The iconic Queenslander verandah is the only part of the homestead that has been renovated, when Margie and Scott restored the boards using ironbark timber from their own property, with no structural changes being made since it was fully built.
"We've kept the structure of the original old Queenslander and to us it's really important," Mrs Madigan said.
"To me it's important to keep the structure and the history.
"The house is so stable, it has seen many windstorms and it's still standing where modern homes around us haven't."
With French doors, heritage furniture, an antique glassware cabinet, and even more plants, the verandah is the feature of the homestead.
The east-facing home ensures that the verandah receives plenty of morning sun, making it the perfect spot to warm up and have some smoko in the cooler months.
Mrs Madigan said her mother used to spend time knitting and crocheting for charities on the front verandah when she wasn't out helping her father on the farm.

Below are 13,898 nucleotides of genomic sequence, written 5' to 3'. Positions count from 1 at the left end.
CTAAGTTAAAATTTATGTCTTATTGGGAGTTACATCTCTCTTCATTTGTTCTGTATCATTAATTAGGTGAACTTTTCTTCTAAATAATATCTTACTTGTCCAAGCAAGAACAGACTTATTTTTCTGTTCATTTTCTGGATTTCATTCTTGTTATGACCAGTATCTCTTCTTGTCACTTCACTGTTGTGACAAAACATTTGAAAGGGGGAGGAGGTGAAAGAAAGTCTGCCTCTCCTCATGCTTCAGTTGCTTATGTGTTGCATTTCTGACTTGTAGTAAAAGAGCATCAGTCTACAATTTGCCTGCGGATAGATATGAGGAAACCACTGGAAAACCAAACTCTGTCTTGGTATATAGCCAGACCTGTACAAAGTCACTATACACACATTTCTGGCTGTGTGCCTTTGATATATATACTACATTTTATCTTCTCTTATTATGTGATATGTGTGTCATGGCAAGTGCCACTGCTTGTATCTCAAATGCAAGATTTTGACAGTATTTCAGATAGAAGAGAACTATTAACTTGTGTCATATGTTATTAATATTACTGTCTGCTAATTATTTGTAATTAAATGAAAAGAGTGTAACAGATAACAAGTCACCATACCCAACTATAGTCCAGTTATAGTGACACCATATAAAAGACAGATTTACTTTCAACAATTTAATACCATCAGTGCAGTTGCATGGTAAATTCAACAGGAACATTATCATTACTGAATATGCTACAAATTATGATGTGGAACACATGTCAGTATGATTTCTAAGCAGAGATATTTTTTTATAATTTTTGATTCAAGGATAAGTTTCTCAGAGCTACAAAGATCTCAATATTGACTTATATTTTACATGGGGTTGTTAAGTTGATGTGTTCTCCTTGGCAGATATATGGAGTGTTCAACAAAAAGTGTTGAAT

It is also Mrs Madigan's favourite space in the homestead, but she admits that the family don't spend as much time there as they would like due to limited free time from running their commercial cattle operation.
Despite some terrifying storms, the homestead has stood the test of time.
One of the worst hit the night of Mrs Madigan's 21st birthday.
"We had a terrible storm here on the night of my 21st and we had a circus tent up with 150 people here," she said.
"The whole tent blew down, the carpets in the house were lifting, and we ended up with six inches of rain that night and terrible hail damage.
"We've had some doozies but everything has survived."